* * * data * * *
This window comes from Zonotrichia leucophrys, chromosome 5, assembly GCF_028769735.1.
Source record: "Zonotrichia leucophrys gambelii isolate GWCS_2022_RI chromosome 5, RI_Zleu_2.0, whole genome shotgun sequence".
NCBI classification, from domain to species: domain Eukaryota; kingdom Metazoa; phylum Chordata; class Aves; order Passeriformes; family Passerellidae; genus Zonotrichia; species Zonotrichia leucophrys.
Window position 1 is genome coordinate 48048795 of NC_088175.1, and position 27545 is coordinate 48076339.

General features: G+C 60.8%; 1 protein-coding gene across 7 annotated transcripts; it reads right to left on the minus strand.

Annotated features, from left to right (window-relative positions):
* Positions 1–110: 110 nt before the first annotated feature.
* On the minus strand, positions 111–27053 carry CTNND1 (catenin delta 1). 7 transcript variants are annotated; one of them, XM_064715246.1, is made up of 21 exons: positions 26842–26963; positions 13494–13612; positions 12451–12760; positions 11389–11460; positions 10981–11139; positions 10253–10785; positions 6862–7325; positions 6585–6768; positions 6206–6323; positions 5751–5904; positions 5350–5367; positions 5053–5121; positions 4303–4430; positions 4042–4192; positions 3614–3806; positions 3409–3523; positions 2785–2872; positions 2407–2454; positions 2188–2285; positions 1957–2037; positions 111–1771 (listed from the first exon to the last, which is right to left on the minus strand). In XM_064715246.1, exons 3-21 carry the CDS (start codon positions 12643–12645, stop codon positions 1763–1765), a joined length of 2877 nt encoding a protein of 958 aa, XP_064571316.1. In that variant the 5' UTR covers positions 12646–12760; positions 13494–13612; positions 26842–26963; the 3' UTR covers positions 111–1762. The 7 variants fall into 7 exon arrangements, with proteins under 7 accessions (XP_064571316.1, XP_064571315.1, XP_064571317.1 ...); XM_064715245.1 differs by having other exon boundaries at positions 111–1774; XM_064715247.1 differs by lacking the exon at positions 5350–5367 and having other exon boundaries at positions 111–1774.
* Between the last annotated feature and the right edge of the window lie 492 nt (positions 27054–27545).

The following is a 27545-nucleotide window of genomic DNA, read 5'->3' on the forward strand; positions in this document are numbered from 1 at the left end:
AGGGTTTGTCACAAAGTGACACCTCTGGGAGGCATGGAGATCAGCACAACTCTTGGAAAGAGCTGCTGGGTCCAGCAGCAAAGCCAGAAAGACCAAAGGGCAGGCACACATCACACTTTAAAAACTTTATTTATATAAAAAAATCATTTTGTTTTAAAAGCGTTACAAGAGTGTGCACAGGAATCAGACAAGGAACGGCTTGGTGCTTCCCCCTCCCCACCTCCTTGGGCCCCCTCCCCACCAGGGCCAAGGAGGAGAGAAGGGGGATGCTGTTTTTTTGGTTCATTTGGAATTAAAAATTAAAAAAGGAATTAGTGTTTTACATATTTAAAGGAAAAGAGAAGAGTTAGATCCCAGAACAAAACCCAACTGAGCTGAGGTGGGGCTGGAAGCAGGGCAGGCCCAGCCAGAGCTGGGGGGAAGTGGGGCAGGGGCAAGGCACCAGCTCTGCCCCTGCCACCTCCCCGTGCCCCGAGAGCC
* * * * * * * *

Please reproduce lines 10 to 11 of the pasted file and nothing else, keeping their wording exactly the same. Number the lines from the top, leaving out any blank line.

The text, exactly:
The following is a 27545-nucleotide window of genomic DNA, read 5'->3' on the forward strand; positions in this document are numbered from 1 at the left end:
AGGGTTTGTCACAAAGTGACACCTCTGGGAGGCATGGAGATCAGCACAACTCTTGGAAAGAGCTGCTGGGTCCAGCAGCAAAGCCAGAAAGACCAAAGGGCAGGCACACATCACACTTTAAAAACTTTATTTATATAAAAAAATCATTTTGTTTTAAAAGCGTTACAAGAGTGTGCACAGGAATCAGACAAGGAACGGCTTGGTGCTTCCCCCTCCCCACCTCCTTGGGCCCCCTCCCCACCAGGGCCAAGGAGGAGAGAAGGGGGATGCTGTTTTTTTGGTTCATTTGGAATTAAAAATTAAAAAAGGAATTAGTGTTTTACATATTTAAAGGAAAAGAGAAGAGTTAGATCCCAGAACAAAACCCAACTGAGCTGAGGTGGGGCTGGAAGCAGGGCAGGCCCAGCCAGAGCTGGGGGGAAGTGGGGCAGGGGCAAGGCACCAGCTCTGCCCCTGCCACCTCCCCGTGCCCCGAGAGCC